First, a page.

The first time I booted In Other Waters I spent nearly ten minutes without being able to do anything. It was quite a dilemma, because going into it blind as I had (the only thing I knew was that other members of IGT looked forward to playing it at some point), I hadn’t had any context nor did I know what to expect. [Editor’s Note: That was the Chief and she is still jealous as hell that she couldn’t get two copies] Once I started moving however, and realised what I had gotten myself into, I found myself hooked. As a story driven title I cannot reveal the twists and turns of it, not through image nor through text, but I can still speak to its quality. So please, allow me to do just that.
One of the things that you must know before I talk about In Other Waters and this might seem like a bit of a segway is that I have Aphantasia, throwing around such a term in a game review might be a bit presumptuous but I’ll save you the trip to Wikipedia and just tell you what it means, I can’t visualise. If I hear a story, or remember something, I remember it more as a vaguely worded description or a feeling rather than an image, and being told that people can remember things visually, from faces to trips, and that they can imagine longly worded descriptions of a book always shocked me and made me a bit jealous. Why do I bring this up? Because besides a very simple user interface all you get are dots to represent the world and a companion that narrates and describes what’s around you.
It can take many forms, it can be that the dot rapidly approaching you is a curious little creature or it can be that simple lines in the screen are canyons. Exploring the world of In Other Waters is a slow, tentative experience, and one that you would think having only text I would be unable to enjoy, but the truth is, I did enjoy it.
It’s the interactions and character more than anything else that made it for me, much like one of my favorite games of all time, Life is Strange. What really kept me going is the character displayed by people as you dive deeper. That depth that reveals itself through weakness and doubt, and the fact that you are there to see or read them makes you care about them. In Other Waters managed to do just that in just a few short hours, and while I couldn’t exactly see in my mind’s eye what it was that was described, I felt compelled to keep going just the same.
But that’s just the story and as a game a more pressing question might be in your head. You may be asking yourself: “How does it play?”, and that’s something that, just like the story and presentation, is handled in a very unique way.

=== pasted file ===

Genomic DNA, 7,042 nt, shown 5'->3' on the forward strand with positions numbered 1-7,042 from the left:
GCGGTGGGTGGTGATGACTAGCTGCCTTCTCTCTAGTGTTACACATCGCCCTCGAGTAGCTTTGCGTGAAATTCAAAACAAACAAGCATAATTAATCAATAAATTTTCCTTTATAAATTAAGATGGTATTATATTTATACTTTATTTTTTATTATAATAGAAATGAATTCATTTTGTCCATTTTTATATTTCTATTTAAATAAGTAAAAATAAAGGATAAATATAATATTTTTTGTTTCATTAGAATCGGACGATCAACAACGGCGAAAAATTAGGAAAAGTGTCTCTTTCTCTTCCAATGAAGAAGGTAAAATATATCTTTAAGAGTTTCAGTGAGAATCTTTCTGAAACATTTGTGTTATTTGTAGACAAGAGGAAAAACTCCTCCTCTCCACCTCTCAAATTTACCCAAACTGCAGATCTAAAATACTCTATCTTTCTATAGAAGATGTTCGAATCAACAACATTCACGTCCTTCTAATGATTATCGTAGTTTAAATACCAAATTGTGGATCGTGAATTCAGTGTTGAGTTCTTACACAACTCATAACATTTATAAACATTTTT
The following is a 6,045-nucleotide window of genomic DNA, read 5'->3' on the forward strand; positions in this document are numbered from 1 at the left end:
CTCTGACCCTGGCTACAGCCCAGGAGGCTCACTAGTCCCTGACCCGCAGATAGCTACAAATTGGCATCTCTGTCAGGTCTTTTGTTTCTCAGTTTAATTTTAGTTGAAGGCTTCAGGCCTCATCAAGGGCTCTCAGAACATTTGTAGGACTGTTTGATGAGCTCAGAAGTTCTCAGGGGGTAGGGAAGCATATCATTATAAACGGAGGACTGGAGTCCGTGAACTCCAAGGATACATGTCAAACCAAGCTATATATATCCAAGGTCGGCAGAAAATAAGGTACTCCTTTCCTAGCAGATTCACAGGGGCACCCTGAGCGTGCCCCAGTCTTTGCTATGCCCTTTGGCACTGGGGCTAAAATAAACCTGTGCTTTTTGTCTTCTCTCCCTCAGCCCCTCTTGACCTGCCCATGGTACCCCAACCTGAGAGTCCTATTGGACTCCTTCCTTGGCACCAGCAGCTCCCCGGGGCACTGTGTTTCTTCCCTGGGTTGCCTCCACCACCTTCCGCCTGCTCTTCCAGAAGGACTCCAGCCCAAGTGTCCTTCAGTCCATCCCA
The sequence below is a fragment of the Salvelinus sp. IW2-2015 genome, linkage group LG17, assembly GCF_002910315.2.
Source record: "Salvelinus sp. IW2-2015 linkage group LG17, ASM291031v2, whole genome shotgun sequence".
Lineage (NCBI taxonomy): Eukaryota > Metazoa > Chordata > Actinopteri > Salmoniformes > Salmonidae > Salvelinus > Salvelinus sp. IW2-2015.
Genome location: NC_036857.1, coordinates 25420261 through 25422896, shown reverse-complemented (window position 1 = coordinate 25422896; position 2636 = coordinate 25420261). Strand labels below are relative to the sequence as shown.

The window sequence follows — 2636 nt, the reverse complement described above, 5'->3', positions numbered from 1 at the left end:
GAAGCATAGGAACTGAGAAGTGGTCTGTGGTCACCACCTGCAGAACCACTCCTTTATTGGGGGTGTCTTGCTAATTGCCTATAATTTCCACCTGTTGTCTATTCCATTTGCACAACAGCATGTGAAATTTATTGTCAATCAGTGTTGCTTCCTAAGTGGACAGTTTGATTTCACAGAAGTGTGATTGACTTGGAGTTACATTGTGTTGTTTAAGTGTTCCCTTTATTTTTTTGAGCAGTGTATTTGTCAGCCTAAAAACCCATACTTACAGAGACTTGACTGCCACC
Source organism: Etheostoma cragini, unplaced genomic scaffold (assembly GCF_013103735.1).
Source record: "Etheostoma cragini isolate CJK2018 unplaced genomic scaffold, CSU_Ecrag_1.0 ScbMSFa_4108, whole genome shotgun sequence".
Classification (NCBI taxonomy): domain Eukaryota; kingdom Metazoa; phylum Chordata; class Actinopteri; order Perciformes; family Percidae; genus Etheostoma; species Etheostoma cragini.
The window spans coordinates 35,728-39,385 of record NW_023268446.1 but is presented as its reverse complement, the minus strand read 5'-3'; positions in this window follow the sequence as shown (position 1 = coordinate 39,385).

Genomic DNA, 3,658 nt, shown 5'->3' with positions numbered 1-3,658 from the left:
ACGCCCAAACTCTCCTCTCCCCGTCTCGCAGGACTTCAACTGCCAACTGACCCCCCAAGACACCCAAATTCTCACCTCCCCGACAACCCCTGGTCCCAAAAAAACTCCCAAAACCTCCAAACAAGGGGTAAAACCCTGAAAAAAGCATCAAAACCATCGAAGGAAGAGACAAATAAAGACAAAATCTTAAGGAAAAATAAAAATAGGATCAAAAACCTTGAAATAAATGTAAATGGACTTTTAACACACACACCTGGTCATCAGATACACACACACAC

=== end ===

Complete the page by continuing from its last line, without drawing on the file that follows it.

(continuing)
As I said earlier at first I did not really understand how to move nor what I was doing because it was so unlike anything I’ve ever played. In In Other Waters you don’t control the character in a 2D or even 3D space but are met with a single screen. That’s it, one screen and the entire game is played from there. Designed like an interface for a diving suit, all you can do at first in the game is scan the surrounding environment and look for which way to go.
It sounds boring and very mindless, the fact that all you do is scan and choose a direction and yet, such a simple action held me and made me perform it with a thoroughness not unlike that of a real scientist. Thoroughness is somewhat of a theme with my experiences with In Other Waters as even when other elements are added, which happens not too long into the story, I performed them with deliberate considerate movements that reflected the determination that would have me push forward in a more action oriented game such as one by Platinum Games or Capcom
Though I’ve played plenty of games with a scientist as a main character, I have always felt that it rarely portrayed the noble art of furthering human knowledge in the most realistic of lights. Whacking headcrabs with a crowbar or dating an androgynous Commander Shepard [Editor’s Note: they’re a solder not a scientist, also you don’t date them, you are them] are, let’s face it, not in the purview of an usual scientist. In Other Waters reveals and displays what I, having chosen the social sciences as an area of studies, can only imagine what the day to day of a biologist to be like. Indeed, while collecting samples, analysing them, and making a hypothesis based on observable behavior, the character you spend the most time with (though not the one you play as) displays the thirst for more knowledge that propels science forward.
As the game advances you’ll start to find light puzzles to solve and will have to deal with limited resources as in a deep sea of an alien planet oxygen and energy are low. With a game that so often felt lowkey those elements in the back of my mind added an extra layer of consideration to my movements. You can use biological samples to produce a little bit of energy or oxygen, but perhaps those samples would better be used manipulating the environment around you (which is displayed in dots and lines). It’s never so pressing that it gets in the way of the story and forces you to restart (not when you practice good management of those resources) but it adds even more to the game.
I don’t like to consider myself a harsh critic as every game has something worth pointing out as positive and I just give my honest opinion, but I didn’t have to dig for compliments. I enjoyed In Other Waters. As a story driven game it excels, and the unique presentation reveals that, while flashy graphics and complex animations do make for a good presentation, sometimes all that is needed is a solid idea and a good story. The Seal is definitively a given.
In Other Waters was developed by Jump Over the Age and published by Fellow Traveller
It’s available on Steam and Nintendo Switch for $14.99
A review copy was provided by the developers
Mcportugalem has awarded In Other Waters the Indie Gamer Team Seal of Approval